According to the attorney general, under current state law it is illegal to bait for deer but not illegal to hunt deer over bait in Game Zones 1 and 2.
The flurry of activity in both houses began at the urging of the South Carolina Wildlife Federation and the S.C. Camo Coalition, which saw the existing law on deer baiting unenforceable under the ruling by Attorney General Alan Wilson.
At issue is the wording of the law adopted by the legislature when it took regulatory authority for hunting on private lands in the Upstate region away from the S.C. Department of Natural Resources in 2008 and wrote new laws to govern hunting there.
The law as written in 2008 simply stated: "In Game Zones 1 and 2, it is unlawful to pursue deer with dogs, and it is unlawful to bait for deer."
According to Wilson's opinion, since the law does not address hunting deer over bait in the Upstate region, you can't put out bait for deer, but if bait is present it is not illegal to hunt deer over that bait.
"What would happen is that wildlife law enforcement (agents) would not be able to make cases for hunting over bait in the Upstate," said Cary Chamblee, a lobbyist for the wildlife federation.
Three Upstate senators - William H. O'Dell (R-Abbeville), Greg Gregory (R-Lancaster) and Floyd Nicholson (D-Lancaster) - introduced legislation earlier this month to rectify the legal issue.
Chamblee is seeking a sponsor in the House for a bill with the same wording as the Senate bill, which simply adds seven words to the existing law: "or hunt deer by aid of bait."
The Senate sent the bill to its Fish, Game and Forestry Committee, and once a sponsor in the House introduces a similar bill, it would go to the House Agriculture and Natural Resources Committee.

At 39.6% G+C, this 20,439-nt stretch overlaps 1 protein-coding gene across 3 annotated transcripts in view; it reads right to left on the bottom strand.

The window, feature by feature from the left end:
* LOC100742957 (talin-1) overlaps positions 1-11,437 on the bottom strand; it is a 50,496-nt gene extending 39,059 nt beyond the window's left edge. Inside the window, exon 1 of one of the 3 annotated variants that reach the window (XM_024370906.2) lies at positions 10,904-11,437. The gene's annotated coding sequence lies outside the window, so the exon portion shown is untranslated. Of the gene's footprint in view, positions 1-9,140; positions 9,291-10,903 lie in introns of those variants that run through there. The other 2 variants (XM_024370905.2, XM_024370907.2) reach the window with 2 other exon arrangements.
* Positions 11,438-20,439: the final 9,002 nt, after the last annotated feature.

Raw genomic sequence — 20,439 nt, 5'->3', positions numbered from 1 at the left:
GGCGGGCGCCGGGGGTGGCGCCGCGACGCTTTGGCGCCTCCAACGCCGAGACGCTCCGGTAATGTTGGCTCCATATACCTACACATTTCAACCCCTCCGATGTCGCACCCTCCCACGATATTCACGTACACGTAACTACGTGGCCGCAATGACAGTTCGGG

"The next step is to seek a subcommittee hearing in both houses, and then seek support for the bill in both committees," Chamblee said.
Chamblee said it could take two weeks to a month to get the bills on the agendas of both the House and Senate, and time is running short in this legislative session.
The problem facing the legislators – and SCDNR enforcement – is that 2012 is the second year in a two-year session that ends the first of June.
"In order for a bill to remain active, it has to cross over from one house to the other by the first of May, which is right at seven weeks," Chamblee said. "One side has to pass the bill and send it to the other, so we have an uphill battle. It is late in the session to start a bill, but we felt an obligation to try to return traditional hunting to the Piedmont this year."
Baiting for deer was never an issue in South Carolina until still-hunting for deer in coastal counties began to replace dog hunting – a tradition since colonial times – as large tracts of land began to be broken up in the last half of the 20th century and bought by hunters who preferred to hunt from stands.
Since baiting had never been an issue, no laws prohibited it in the Lowcountry.
When deer hunting was introduced in the Upstate region in the late 1950s, the Wildlife Department, which has since been reorganized into SCDNR, prohibited dog-hunting for deer and baiting for deer by regulatory authority granted by the legislature. Those regulations stood until 2008, when the legislature voted itself authority for hunting on private lands in the Upstate.